The new publication will also reflect recent changes to the CFA Act on 16 May, which include:
- The requirement of having a person present at all times while a fire is alight has been bolstered to include them having the capacity and means to extinguish it; and on days of Total Fire Ban this must be an adult
- The clearance area around a BBQ and any other fire that is alight has been clarified to state that the ground and air space within 3 metres are clear of flammable material from the outer perimeter and the upper most point of the fire
- There is no longer the requirement that the fire is not within 7.5 metres of a log or stump. This has been removed
- An organisation involved in fundraising can apply for a permit to have a BBQ on a Total Fire Ban day
- Activities such as welding, gas-cutting, soldering, grinding, charring, and heating bitumen are prohibited during Total Fire Ban days without special permits that apply to these days, called section 40 permits
- Section 40 permits can now be sought for religious and cultural reasons on Total Fire Ban days
- The restriction on the use of a gas or electric fired portable BBQ on a Total Fire Ban day to within 20 metres of a dwelling has been removed.
CFA Manager Community Resilience Gwynne Brennan urges all CFA members to get familiar with the new Can I or Can’t I publication when it comes out.
“Some of these changes to the CFA Act will have a significant effect for Victorians this summer, such as the removal of restrictions around barbecues being within 20 metres of a dwelling.”
“This means that people with a caravan or a tent or any other mobile home can now use a portable gas or electric barbecue on a Total Fire Ban day, providing they meet all the other legislative requirements.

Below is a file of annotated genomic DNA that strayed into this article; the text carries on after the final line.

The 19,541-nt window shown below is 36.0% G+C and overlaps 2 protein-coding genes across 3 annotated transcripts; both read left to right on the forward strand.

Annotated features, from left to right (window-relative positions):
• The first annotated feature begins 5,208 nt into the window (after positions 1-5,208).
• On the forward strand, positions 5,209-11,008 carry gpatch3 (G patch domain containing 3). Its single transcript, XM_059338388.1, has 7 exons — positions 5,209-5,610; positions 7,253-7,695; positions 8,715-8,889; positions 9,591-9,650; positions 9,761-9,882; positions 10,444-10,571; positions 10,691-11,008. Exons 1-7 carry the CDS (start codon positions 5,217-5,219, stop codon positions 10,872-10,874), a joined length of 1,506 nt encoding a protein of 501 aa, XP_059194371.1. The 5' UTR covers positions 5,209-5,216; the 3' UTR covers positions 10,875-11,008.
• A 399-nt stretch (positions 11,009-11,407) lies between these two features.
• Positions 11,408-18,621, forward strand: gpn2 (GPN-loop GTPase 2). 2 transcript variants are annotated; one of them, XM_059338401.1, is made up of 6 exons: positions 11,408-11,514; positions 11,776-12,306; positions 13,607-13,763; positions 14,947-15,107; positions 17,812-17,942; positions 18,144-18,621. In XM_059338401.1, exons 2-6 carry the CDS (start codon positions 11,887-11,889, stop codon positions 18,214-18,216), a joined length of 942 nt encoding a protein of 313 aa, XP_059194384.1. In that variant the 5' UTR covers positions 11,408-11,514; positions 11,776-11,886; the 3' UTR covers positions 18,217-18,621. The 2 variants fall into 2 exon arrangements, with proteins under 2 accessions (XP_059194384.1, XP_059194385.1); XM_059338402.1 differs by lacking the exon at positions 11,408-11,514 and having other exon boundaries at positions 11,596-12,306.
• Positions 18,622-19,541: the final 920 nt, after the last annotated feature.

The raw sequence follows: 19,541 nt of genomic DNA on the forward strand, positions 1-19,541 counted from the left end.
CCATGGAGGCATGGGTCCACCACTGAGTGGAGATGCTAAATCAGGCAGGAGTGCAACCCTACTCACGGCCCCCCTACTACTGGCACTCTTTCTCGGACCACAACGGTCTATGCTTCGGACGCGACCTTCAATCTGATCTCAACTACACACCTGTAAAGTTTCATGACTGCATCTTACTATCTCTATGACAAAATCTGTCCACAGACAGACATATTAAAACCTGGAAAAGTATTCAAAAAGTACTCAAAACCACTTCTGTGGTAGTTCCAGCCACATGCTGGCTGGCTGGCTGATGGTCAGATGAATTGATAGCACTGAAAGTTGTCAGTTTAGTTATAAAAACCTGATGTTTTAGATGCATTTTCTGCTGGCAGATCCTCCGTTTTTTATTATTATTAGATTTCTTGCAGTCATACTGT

“It’s now easier for community groups to get a BBQ permit on a Total Fire Ban day. While permits were previously only available to charity organisations, they’re now available to other community organisations such as sporting clubs.
The changes also tighten up some aspects of Total Fire Ban rules.
“In the past we’ve required that an adult be in charge of an outdoor fire at all times – but the Act now specifies that the adult in charge be physically and mentally capable of extinguishing it.
“Penalties have also been increased – you can be fined close to $30,000 if your fire gets out of control and starts a bushfire on a TFB day. You could even get up to 15 years imprisonment,” Gwynne said.
The new Can I or Can’t I? publication will be sent to district offices from 13 August and any out-of-date brochures will need to be disposed of in recycling bins.
The latest version of the CFA Act can be accessed by searching for ‘Country Fire Authority Act 1958’ under the Victorian Law Today section at www.legislation.vic.gov.au.
More information about updates to the CFA Act will be provided on CFA Connect at a later date.